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The Problem With Comparing Today's Activists to MLK

Media coverage of the civil rights movement is a reminder that the deification of King has skewed public memory.

Sixty years ago this month, TIME named Martin Luther King Jr. 1963’s Man of the Year, making him the first solo Black American to hold the title, which was later renamed Person of the Year. After the March on Washington and King’s iconic, nationally-televised speech, he was a fitting recipient of a title given to the person who had done the most to influence news in the prior year. Through the pages of the feature, readers came to know a King who was imperfect, mercurial, and whose leadership was “more inspirational than administrative.” This King was also extraordinarily human.

In short, this portrayal sounds nothing like something one would read about King in 2024.

The dichotomy reveals that King has become mythologized—with major consequences for democracy today. Deifying King creates a contrast between him and social movement leaders in the present. That enables critics to scorn their tactics and deride their movements as being un-King-like.

It also discourages the hard activism necessary to create social change. As Dianne Nash, a founding leader of the Student Nonviolent Coordinating Committee (SNCC), worried would happen, the public adoration of King leaves Americans waiting for the next transcendent, once-in-a-generation leader to emerge. They don’t understand that the civil rights gains of the 1960s came from years of concerted activism by a cadre of leaders, none of whom lacked flaws or escaped criticism in the moment.

Despite the reverence with which King is remembered, he was actually highly divisive during his life. In 1963, only 35% of white Americans had a favorable view of the reverend, a favorability rating that would drop even further in the last years of his life.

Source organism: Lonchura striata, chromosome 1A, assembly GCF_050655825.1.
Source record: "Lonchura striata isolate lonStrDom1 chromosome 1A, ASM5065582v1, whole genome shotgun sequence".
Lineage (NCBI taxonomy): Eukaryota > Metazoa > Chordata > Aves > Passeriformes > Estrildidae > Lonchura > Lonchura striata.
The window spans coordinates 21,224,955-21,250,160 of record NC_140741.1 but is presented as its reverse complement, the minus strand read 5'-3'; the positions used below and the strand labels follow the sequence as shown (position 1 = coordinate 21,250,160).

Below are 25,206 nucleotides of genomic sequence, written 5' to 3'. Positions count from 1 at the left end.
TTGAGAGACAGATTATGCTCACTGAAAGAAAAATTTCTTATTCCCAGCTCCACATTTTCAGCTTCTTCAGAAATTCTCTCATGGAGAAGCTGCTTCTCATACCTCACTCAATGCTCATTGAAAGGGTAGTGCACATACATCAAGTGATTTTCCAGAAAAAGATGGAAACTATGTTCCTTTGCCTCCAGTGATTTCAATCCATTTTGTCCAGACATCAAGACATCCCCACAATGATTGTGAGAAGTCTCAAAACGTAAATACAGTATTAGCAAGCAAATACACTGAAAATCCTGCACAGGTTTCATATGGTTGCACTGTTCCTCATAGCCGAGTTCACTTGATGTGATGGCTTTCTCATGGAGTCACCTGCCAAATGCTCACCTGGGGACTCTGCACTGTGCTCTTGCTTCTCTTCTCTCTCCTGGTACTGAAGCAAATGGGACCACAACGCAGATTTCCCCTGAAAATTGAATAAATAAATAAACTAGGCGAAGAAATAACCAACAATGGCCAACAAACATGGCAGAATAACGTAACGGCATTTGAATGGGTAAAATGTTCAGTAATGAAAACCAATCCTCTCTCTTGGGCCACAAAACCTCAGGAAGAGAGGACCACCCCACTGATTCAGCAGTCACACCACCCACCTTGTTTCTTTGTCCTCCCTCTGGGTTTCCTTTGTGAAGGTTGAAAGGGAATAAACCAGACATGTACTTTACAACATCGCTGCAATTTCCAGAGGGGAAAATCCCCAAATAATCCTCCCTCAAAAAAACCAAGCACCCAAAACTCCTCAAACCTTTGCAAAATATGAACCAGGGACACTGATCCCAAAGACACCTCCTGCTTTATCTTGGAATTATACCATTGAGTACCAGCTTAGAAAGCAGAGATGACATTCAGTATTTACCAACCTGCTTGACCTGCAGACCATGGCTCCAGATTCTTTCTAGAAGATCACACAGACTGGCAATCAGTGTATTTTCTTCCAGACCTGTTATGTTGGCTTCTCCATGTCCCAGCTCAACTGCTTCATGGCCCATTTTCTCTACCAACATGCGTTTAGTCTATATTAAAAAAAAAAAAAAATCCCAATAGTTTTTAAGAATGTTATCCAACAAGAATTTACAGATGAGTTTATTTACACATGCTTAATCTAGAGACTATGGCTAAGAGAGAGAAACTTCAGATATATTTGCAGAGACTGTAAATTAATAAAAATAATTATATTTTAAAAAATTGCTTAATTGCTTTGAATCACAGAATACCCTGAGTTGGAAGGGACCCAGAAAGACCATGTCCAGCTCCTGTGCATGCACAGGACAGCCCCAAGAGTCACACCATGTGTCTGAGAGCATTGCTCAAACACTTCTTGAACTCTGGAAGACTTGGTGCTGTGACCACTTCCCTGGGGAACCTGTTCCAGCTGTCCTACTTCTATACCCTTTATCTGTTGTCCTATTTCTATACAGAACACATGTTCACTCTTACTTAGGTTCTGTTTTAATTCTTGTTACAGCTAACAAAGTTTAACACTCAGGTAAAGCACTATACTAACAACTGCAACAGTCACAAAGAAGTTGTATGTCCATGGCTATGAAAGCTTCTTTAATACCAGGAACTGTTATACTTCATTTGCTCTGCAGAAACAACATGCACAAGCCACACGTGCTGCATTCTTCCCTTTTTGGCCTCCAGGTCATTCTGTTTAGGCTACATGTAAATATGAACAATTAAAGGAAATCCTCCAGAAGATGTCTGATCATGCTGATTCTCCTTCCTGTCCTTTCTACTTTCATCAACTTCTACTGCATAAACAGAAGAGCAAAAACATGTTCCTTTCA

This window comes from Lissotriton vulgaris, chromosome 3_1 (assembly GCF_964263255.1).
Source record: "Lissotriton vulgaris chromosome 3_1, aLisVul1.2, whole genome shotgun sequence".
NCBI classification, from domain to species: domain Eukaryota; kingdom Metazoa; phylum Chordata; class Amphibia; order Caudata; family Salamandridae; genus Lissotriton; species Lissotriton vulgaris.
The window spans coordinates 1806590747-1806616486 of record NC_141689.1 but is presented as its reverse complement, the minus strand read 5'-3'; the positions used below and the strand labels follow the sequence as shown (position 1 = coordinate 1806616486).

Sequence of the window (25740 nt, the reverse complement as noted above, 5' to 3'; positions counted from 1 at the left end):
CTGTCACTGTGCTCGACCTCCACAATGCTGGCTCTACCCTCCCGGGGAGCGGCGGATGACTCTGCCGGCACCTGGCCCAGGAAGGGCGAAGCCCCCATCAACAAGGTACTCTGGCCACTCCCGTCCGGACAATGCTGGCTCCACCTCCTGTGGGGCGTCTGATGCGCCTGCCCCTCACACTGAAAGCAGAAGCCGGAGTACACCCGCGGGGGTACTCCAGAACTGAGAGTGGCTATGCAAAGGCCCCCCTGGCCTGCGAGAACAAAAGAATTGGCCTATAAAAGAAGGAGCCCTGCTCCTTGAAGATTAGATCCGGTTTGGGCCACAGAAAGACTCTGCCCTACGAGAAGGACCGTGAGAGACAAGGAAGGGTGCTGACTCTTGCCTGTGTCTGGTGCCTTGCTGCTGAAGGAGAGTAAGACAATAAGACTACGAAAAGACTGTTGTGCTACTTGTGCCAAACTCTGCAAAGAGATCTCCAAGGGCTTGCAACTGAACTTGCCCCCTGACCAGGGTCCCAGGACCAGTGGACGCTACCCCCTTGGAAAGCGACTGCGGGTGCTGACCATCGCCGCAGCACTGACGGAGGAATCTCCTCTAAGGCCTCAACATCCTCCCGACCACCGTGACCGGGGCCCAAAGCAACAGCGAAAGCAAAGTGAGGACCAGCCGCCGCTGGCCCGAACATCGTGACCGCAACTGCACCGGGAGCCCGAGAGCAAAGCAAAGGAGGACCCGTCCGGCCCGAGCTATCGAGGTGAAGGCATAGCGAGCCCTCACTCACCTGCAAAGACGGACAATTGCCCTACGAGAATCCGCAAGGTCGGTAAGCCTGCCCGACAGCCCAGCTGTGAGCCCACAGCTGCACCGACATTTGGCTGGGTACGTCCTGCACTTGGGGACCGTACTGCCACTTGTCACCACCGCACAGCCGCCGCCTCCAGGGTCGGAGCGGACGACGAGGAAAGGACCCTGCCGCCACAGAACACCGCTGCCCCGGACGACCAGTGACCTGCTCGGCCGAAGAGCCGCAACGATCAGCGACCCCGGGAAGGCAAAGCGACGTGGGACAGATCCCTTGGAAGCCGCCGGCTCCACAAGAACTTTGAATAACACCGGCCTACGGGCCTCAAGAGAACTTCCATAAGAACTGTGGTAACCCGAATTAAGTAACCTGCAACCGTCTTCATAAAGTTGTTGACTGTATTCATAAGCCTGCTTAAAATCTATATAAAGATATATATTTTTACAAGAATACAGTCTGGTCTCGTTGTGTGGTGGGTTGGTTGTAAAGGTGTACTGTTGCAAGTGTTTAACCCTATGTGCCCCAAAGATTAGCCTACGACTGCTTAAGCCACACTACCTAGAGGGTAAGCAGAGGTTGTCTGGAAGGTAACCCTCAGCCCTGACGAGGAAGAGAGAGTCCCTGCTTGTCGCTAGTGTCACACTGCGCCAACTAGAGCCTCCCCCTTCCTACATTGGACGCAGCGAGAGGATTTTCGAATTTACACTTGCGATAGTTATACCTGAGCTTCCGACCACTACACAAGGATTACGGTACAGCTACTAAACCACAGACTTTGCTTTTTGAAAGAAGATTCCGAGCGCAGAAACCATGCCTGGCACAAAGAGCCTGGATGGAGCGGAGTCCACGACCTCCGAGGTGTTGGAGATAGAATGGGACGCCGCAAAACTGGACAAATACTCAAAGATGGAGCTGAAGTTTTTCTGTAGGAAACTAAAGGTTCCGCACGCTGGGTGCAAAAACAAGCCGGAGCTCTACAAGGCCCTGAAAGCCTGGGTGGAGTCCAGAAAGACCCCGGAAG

Media discussion of King reflected this reality, including the Man of the Year profile. 

The seven-page Man of the Year feature, titled “America's Gandhi: Rev. Martin Luther King Jr.,” included photos of King in some of the pivotal moments of the Civil Rights struggle, from his arrest in Birmingham in 1963 to his meeting with President Lyndon B. Johnson.

Yet the accompanying feature, though largely positive about the civil rights movement, was anything but a hagiography of King himself.

In fact, reporter Marsh Clark conveyed outright skepticism about King’s leadership of the movement. Despite his prominence, King had “neither the quiet brilliance nor the sharp administrative capabilities of the N.A.A.C.P.'s Roy Wilkins.” He also lacked “the sophistication” and experience in dealing with business leaders that could be attributed to the National Urban League's Whitney Young Jr., as well as “the inventiveness” of CORE's James Farmer, “the raw militancy” of SNCC’s John Lewis, and “the bristling wit” of author James Baldwin.